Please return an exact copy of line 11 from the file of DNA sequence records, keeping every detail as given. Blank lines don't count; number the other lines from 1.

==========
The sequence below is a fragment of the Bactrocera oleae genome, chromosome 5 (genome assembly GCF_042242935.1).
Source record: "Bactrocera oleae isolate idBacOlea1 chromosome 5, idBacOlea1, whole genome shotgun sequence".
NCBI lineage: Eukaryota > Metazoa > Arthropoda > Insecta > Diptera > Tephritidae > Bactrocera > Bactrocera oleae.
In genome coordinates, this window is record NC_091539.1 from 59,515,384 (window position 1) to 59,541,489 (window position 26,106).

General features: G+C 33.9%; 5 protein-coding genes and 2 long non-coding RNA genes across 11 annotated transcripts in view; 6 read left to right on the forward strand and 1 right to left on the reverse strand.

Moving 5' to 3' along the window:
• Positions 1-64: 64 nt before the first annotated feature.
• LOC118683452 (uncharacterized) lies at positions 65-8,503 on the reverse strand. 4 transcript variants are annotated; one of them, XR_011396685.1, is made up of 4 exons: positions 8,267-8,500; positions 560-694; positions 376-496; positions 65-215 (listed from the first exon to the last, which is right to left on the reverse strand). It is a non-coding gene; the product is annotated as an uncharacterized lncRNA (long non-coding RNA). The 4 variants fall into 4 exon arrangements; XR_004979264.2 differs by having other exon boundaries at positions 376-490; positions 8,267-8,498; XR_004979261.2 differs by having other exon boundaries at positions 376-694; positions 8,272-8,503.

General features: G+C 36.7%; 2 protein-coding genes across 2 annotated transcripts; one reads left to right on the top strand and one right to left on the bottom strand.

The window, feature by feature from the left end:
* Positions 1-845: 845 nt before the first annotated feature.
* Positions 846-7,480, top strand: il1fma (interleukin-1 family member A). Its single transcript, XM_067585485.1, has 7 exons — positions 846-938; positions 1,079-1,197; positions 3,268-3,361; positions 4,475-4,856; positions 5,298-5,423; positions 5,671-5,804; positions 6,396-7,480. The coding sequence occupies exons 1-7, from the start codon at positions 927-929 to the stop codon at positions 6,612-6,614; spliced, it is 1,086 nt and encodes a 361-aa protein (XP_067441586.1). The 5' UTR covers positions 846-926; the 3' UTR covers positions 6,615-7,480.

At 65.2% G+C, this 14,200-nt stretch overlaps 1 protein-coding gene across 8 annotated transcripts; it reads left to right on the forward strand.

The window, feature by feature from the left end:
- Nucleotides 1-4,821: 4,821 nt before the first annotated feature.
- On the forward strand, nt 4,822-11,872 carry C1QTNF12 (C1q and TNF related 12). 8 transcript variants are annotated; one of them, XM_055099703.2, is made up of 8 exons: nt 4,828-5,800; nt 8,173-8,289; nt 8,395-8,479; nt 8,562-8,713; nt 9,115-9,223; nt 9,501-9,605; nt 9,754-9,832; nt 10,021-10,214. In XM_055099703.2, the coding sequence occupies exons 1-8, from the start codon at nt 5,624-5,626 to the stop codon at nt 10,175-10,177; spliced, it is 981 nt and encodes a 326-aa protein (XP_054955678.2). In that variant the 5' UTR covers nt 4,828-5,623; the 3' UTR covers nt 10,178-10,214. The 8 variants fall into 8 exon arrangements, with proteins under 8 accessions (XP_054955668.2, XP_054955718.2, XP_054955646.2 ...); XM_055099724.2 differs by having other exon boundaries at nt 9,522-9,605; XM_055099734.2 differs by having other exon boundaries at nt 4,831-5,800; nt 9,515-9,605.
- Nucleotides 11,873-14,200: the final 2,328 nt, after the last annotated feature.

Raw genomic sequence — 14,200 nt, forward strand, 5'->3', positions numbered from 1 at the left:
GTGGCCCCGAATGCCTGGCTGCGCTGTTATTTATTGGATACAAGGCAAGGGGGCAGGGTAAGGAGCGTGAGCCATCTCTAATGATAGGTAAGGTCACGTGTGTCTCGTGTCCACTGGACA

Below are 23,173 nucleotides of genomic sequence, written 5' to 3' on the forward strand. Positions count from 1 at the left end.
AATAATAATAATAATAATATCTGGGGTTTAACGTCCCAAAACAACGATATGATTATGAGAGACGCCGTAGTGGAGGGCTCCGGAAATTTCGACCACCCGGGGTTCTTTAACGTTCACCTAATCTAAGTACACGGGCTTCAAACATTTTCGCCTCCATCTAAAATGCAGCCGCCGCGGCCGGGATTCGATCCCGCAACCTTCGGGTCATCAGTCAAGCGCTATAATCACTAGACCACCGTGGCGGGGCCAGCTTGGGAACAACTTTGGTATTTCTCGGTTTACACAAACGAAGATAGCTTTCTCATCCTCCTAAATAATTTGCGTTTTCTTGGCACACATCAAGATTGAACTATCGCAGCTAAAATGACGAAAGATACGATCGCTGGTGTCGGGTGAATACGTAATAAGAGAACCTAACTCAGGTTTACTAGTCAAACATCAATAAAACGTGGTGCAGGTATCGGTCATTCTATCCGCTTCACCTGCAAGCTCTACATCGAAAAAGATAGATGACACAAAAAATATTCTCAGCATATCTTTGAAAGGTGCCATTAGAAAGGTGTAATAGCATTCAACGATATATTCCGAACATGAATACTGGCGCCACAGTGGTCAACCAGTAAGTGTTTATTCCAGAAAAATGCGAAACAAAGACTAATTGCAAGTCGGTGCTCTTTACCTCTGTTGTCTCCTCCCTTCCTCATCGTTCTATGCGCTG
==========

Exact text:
* Positions 1-845: 845 nt before the first annotated feature.